No one has reported getting sick from the sprouts, the FDA said. The Ionia, Mich., company issued the recall after a package of the alfalfa sprouts tested positive for salmonella, which can cause serious and sometimes fatal, infections in young children, the frail or people with weakened immune systems. Even healthy people infected with salmonella can have a fever, diarrhea, nausea, vomiting and stomach pain.
The recalled alfalfa sprouts were sold in stores and distributed to food service facilities through wholesale suppliers. Included in the recall are:
- Four-ounce cup alfalfa sprouts labeled as Living Foods, Inc. Alfalfa Sprouts with a sell by date 10/2/2010 and a UPC code of either 0 26684 10006 5 or 0 26684 10004 1.
- Alfafa sprouts packaged in unlabeled, 1-pound plastic bags sold in boxes of four labeled as Living Foods, Inc. Alfalfa Sprouts, with a 10/2/2010 sell by date.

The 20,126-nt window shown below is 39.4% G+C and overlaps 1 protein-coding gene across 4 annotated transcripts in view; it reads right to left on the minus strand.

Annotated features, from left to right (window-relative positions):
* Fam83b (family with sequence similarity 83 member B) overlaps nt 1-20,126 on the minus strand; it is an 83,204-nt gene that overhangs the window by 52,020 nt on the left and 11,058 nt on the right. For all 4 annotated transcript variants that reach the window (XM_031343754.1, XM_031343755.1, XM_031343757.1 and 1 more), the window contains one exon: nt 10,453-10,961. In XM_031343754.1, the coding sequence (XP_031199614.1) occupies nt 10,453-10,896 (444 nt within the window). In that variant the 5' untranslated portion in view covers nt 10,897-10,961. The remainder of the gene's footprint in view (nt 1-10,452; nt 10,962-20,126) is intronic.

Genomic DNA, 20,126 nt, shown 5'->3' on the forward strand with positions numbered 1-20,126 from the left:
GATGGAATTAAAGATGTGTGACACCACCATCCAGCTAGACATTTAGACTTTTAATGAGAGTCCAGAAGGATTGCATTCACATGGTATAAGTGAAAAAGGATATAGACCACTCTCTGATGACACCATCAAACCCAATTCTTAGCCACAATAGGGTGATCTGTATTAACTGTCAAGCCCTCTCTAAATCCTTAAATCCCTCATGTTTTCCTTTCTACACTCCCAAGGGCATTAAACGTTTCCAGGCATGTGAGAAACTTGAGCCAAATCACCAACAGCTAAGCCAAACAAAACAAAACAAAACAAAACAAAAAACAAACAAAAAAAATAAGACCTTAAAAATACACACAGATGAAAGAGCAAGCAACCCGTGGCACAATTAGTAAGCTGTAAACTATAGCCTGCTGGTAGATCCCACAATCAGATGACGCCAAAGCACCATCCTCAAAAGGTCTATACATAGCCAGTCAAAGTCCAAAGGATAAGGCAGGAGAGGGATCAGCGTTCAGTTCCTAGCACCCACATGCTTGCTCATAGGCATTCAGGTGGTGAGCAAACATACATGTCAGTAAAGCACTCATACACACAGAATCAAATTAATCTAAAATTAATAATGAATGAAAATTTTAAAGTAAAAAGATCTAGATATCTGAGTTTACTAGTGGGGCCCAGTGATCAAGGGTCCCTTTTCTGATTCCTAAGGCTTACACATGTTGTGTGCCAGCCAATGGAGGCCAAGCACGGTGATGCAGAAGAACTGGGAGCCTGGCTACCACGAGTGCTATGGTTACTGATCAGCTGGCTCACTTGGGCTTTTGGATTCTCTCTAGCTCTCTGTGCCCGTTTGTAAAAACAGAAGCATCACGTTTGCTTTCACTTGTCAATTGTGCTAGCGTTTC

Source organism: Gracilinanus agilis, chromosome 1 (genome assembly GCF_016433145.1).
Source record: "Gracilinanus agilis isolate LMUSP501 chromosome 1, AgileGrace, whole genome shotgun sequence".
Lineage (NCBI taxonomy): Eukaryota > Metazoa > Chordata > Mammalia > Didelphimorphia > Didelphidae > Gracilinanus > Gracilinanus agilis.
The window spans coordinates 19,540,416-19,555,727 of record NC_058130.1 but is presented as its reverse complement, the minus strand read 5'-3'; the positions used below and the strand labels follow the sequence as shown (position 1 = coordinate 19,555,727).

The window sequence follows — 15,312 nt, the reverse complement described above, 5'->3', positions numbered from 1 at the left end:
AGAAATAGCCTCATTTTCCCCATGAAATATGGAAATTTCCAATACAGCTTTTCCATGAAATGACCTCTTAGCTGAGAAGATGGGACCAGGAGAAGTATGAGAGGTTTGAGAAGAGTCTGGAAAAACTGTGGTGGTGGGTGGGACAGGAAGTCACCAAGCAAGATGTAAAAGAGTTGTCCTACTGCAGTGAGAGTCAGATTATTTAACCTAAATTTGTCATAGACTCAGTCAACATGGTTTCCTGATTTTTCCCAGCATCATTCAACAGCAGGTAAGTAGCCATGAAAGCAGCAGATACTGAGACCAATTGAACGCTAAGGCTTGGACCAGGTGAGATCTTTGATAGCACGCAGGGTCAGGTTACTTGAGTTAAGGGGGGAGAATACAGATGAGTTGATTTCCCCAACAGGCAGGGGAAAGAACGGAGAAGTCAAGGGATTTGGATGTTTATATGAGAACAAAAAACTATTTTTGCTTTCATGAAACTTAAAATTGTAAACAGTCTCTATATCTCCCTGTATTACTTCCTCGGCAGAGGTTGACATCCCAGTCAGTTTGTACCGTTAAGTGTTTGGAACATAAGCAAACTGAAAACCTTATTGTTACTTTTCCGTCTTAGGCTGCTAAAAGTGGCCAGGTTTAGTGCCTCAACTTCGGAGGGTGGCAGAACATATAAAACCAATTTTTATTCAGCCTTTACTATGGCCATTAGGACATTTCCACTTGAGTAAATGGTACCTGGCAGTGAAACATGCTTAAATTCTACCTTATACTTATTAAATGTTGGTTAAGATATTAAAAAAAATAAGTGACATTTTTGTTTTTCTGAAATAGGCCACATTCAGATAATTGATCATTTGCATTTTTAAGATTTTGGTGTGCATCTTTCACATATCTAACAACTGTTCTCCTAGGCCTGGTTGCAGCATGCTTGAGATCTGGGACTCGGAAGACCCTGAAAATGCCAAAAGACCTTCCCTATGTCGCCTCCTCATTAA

- Five-pound bulk containers (bag in a box) of alfalfa sprouts labeled as, Living Foods, Inc. Alfalfa Sprouts, with a 10/2/2010 sell by date.
Just this spring, another company recalled its alfalfa sprouts from restaurants, sandwich shops and retailers nationwide after a salmonella outbreak in 10 states sickened almost two dozen people.
Sprouts carry a risk of bacteria contamination because they are usually eaten either raw or lightly cooked, which doesn't kill any bacteria that may be on the sprouts, the FDA says. Consumers can protect themselves by making sure the sprouts are thoroughly cooked before eating them.